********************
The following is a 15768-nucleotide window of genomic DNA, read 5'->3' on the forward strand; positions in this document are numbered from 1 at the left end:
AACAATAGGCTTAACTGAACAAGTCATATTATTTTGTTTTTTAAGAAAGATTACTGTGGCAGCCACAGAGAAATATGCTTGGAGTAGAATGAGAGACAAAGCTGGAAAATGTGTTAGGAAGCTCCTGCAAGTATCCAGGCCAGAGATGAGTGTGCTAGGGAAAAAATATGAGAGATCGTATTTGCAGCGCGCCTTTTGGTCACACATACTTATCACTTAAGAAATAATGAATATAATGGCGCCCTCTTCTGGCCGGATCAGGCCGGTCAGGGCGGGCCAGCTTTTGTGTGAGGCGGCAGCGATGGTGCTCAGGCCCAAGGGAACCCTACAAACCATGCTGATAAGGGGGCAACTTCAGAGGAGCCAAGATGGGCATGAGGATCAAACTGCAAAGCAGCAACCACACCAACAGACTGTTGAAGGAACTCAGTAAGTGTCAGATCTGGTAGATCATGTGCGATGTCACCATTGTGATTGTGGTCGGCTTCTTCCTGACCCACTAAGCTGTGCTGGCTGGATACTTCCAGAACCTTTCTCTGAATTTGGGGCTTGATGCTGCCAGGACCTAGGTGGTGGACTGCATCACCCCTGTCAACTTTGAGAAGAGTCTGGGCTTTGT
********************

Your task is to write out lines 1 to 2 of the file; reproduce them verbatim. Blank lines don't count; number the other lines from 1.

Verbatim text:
The following is a 15768-nucleotide window of genomic DNA, read 5'->3' on the forward strand; positions in this document are numbered from 1 at the left end:
AACAATAGGCTTAACTGAACAAGTCATATTATTTTGTTTTTTAAGAAAGATTACTGTGGCAGCCACAGAGAAATATGCTTGGAGTAGAATGAGAGACAAAGCTGGAAAATGTGTTAGGAAGCTCCTGCAAGTATCCAGGCCAGAGATGAGTGTGCTAGGGAAAAAATATGAGAGATCGTATTTGCAGCGCGCCTTTTGGTCACACATACTTATCACTTAAGAAATAATGAATATAATGGCGCCCTCTTCTGGCCGGATCAGGCCGGTCAGGGCGGGCCAGCTTTTGTGTGAGGCGGCAGCGATGGTGCTCAGGCCCAAGGGAACCCTACAAACCATGCTGATAAGGGGGCAACTTCAGAGGAGCCAAGATGGGCATGAGGATCAAACTGCAAAGCAGCAACCACACCAACAGACTGTTGAAGGAACTCAGTAAGTGTCAGATCTGGTAGATCATGTGCGATGTCACCATTGTGATTGTGGTCGGCTTCTTCCTGACCCACTAAGCTGTGCTGGCTGGATACTTCCAGAACCTTTCTCTGAATTTGGGGCTTGATGCTGCCAGGACCTAGGTGGTGGACTGCATCACCCCTGTCAACTTTGAGAAGAGTCTGGGCTTTGT